The 10 Best Carrie Fisher Roles That Aren't Princess Leia

To fans of "Star Wars," Carrie Fisher will always be Princess Leia Organa, the role that remains her most iconic. And why shouldn't it be? Fisher introduced Leia in the 1977 sci-fi blockbuster, reprised her in two sequels, and then reintroduced her in a new batch of "Star Wars" films nearly four decades later. A true Hollywood scion (Fisher's parents were famed singer Eddie Fisher and legendary movie star Debbie Reynolds), Fisher pulled off the rare feat of carving out her own niche as an actor, stepping out from the considerable shadows of her famous folks. In fact, Leia was far from Fisher's only role, simply her best-known from a unique and eclectic career that spanned from her 1969 screen debut — playing a Girl Scout in one of her mom's TV specials — until her death in 2016 at the age of 60.

Beyond acting, Fisher created her own second act as she expanded from the screen to the page. Powered by her inimitable wit, Fisher went on to earn further acclaim as a writer, authoring bestselling novels such as "Postcards from the Edge" and "Wishful Drinking" – the latter spun off from her one-woman show and subsequent HBO special, a great example of Fisher's literary and acting careers intersecting. To explore her onscreen work beyond a galaxy far, far away, keep on reading for a look at the 10 best Carrie Fisher roles that aren't Princess Leia.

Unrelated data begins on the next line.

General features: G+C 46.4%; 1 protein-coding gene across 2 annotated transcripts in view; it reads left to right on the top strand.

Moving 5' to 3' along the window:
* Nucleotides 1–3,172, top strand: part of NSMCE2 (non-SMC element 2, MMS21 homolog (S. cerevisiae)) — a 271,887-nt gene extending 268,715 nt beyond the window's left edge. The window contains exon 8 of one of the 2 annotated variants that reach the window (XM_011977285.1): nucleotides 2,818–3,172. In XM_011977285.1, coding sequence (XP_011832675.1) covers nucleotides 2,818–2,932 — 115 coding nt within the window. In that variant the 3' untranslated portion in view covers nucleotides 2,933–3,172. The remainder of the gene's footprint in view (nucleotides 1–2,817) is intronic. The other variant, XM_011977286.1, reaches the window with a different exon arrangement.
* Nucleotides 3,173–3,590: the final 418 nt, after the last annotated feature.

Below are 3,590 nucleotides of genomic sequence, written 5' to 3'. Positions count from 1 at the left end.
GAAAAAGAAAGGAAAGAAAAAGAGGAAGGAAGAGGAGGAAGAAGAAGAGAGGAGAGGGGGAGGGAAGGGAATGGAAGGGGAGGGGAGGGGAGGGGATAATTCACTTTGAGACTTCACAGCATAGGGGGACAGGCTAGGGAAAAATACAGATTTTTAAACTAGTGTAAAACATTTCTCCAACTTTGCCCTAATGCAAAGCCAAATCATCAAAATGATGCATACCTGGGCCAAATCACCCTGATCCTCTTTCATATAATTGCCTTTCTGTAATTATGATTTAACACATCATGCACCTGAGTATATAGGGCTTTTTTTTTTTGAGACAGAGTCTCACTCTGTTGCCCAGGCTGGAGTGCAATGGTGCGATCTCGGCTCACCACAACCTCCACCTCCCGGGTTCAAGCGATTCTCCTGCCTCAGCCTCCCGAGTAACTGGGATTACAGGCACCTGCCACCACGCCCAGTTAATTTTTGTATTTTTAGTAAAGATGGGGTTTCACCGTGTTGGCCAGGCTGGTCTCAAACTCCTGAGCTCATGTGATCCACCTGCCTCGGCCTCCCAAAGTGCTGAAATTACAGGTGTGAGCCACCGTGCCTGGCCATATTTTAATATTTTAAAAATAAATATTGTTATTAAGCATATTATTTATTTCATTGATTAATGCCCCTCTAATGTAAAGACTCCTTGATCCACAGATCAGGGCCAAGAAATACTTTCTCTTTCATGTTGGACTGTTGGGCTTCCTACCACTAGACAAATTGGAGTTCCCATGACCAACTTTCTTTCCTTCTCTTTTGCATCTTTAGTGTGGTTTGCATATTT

Lorna Karpf in Shampoo (1975)

Carrie Fisher was just 17 years old when she made her film debut in the classic 1975 comedy "Shampoo," in which Warren Beatty starred as lothario Beverly Hills hairdresser George Roundy, precariously leaping from one sexual encounter to the next. Fisher's role isn't a big one, but she delivers a scene-stealing performance as Lorna Karpf, the precocious teenage daughter of one of George's many girlfriends (played by Lee Grant). When George drops by, Lorna accuses him of being gay — he is a Beverly Hills hairdresser, after all — but with an endgame of goading him to sleep with her in order to tick off her mom, whom she loathes. George, being George, can't help himself, resulting in an awkward scene when Lorna's mother returns home, only to find Lorna sitting on a bed as George exits the bathroom, buckling up his belt. Not only did the teenage Fisher hold her own against one of Hollywood's biggest names, but she also exuded her own unique star quality while doing it, placing herself firmly on Hollywood's radar.

While Lorna may have bedded Beatty's character, life did not imitate art in that particular case. That was not, however, due to Beatty's lack of trying. "He offered to relieve me of the huge burden of my virginity. Four times," Fisher said of Beatty during an interview with Madonna for Rolling Stone. "That was the big offer. I decided against it. I decided for reality over anecdote."

Mystery Woman in The Blues Brothers (1981)